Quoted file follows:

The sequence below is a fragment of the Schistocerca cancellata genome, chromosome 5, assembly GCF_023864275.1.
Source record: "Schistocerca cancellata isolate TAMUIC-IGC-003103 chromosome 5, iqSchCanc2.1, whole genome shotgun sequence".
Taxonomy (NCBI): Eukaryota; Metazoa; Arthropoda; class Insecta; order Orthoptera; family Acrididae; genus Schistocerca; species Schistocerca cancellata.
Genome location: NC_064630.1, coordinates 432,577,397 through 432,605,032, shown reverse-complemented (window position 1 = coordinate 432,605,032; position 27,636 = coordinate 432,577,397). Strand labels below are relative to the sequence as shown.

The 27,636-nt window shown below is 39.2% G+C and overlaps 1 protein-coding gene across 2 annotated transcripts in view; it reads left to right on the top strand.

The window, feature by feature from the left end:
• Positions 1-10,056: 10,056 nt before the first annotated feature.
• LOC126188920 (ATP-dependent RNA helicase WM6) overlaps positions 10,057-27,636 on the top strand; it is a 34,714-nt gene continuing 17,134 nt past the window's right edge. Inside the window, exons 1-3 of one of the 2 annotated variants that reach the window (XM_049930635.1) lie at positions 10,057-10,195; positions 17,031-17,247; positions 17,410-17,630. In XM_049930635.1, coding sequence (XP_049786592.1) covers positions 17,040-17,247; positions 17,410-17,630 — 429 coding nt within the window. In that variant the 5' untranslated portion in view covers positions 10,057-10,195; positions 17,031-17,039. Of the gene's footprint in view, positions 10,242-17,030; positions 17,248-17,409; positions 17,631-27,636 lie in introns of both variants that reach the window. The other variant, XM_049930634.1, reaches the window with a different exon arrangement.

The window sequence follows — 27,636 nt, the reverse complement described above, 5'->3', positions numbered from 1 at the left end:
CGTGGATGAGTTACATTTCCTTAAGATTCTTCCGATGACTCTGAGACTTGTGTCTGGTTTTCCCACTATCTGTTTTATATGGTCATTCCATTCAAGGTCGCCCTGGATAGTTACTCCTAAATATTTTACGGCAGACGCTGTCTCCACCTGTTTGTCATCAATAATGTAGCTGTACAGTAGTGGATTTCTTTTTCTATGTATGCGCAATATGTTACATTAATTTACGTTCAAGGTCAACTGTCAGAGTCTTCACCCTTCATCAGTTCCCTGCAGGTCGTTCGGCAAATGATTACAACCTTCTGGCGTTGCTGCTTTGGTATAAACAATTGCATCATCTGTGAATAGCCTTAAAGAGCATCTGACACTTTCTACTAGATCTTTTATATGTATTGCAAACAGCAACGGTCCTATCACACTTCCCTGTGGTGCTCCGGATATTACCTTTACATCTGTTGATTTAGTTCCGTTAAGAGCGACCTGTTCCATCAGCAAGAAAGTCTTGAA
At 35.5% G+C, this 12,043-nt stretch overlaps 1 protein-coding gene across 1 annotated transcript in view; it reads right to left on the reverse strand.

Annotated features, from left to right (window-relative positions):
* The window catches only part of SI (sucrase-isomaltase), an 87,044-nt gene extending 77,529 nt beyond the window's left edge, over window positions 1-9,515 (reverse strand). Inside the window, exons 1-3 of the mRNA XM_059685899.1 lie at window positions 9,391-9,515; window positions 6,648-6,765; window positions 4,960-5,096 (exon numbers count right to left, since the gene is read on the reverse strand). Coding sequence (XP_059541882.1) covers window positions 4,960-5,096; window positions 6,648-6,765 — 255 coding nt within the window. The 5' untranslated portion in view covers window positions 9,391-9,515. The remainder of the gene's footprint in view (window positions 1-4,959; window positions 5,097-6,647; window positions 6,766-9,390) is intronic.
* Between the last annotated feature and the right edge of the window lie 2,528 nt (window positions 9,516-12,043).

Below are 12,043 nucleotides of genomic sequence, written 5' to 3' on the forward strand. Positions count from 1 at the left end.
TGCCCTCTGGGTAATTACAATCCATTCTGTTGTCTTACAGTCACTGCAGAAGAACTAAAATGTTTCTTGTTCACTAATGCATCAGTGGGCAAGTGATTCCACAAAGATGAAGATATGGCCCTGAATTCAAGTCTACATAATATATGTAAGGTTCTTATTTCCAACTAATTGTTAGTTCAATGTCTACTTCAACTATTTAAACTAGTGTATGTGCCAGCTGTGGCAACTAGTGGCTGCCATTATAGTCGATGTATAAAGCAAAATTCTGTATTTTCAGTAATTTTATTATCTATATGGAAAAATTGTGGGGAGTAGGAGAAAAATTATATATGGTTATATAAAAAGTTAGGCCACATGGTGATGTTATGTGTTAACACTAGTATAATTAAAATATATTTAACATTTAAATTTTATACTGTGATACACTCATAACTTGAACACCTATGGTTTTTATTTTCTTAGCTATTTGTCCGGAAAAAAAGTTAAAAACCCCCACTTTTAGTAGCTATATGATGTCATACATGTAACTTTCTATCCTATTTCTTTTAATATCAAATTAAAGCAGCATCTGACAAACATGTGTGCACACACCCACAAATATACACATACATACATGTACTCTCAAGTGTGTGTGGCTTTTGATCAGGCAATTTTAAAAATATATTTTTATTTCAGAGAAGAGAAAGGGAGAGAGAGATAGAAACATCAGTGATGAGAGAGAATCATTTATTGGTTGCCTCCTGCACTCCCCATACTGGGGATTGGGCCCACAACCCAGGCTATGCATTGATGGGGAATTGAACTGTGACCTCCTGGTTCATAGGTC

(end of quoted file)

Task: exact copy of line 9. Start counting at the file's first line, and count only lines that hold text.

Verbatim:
The window sequence follows — 27,636 nt, the reverse complement described above, 5'->3', positions numbered from 1 at the left end: